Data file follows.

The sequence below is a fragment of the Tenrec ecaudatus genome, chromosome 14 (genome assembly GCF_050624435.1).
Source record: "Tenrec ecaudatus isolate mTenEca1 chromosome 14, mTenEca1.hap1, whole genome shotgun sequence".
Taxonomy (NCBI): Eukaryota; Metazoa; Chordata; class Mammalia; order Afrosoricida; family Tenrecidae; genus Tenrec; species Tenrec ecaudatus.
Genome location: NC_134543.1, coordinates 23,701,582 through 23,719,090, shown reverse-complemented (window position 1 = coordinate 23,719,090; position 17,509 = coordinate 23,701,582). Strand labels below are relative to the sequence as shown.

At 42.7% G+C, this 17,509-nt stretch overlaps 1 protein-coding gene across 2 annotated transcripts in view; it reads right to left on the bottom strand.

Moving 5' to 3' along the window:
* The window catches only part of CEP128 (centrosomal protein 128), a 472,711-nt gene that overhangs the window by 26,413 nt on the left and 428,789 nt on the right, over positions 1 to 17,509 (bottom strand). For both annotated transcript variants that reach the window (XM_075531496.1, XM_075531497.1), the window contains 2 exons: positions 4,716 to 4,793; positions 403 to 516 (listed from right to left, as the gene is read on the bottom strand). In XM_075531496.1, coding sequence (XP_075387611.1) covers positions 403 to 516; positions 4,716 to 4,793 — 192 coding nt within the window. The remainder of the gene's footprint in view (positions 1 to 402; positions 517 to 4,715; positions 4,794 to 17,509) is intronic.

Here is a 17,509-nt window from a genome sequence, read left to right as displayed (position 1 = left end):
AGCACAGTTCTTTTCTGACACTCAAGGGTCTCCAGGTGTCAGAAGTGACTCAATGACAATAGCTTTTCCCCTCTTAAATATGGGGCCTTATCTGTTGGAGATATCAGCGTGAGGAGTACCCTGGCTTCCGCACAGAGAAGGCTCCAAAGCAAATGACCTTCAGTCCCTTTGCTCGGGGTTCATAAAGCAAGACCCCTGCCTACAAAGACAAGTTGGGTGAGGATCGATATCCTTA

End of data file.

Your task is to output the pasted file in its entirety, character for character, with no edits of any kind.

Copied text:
The sequence below is a fragment of the Tenrec ecaudatus genome, chromosome 14 (genome assembly GCF_050624435.1).
Source record: "Tenrec ecaudatus isolate mTenEca1 chromosome 14, mTenEca1.hap1, whole genome shotgun sequence".
Taxonomy (NCBI): Eukaryota; Metazoa; Chordata; class Mammalia; order Afrosoricida; family Tenrecidae; genus Tenrec; species Tenrec ecaudatus.
Genome location: NC_134543.1, coordinates 23,701,582 through 23,719,090, shown reverse-complemented (window position 1 = coordinate 23,719,090; position 17,509 = coordinate 23,701,582). Strand labels below are relative to the sequence as shown.

At 42.7% G+C, this 17,509-nt stretch overlaps 1 protein-coding gene across 2 annotated transcripts in view; it reads right to left on the bottom strand.

Moving 5' to 3' along the window:
* The window catches only part of CEP128 (centrosomal protein 128), a 472,711-nt gene that overhangs the window by 26,413 nt on the left and 428,789 nt on the right, over positions 1 to 17,509 (bottom strand). For both annotated transcript variants that reach the window (XM_075531496.1, XM_075531497.1), the window contains 2 exons: positions 4,716 to 4,793; positions 403 to 516 (listed from right to left, as the gene is read on the bottom strand). In XM_075531496.1, coding sequence (XP_075387611.1) covers positions 403 to 516; positions 4,716 to 4,793 — 192 coding nt within the window. The remainder of the gene's footprint in view (positions 1 to 402; positions 517 to 4,715; positions 4,794 to 17,509) is intronic.

Here is a 17,509-nt window from a genome sequence, read left to right as displayed (position 1 = left end):
AGCACAGTTCTTTTCTGACACTCAAGGGTCTCCAGGTGTCAGAAGTGACTCAATGACAATAGCTTTTCCCCTCTTAAATATGGGGCCTTATCTGTTGGAGATATCAGCGTGAGGAGTACCCTGGCTTCCGCACAGAGAAGGCTCCAAAGCAAATGACCTTCAGTCCCTTTGCTCGGGGTTCATAAAGCAAGACCCCTGCCTACAAAGACAAGTTGGGTGAGGATCGATATCCTTA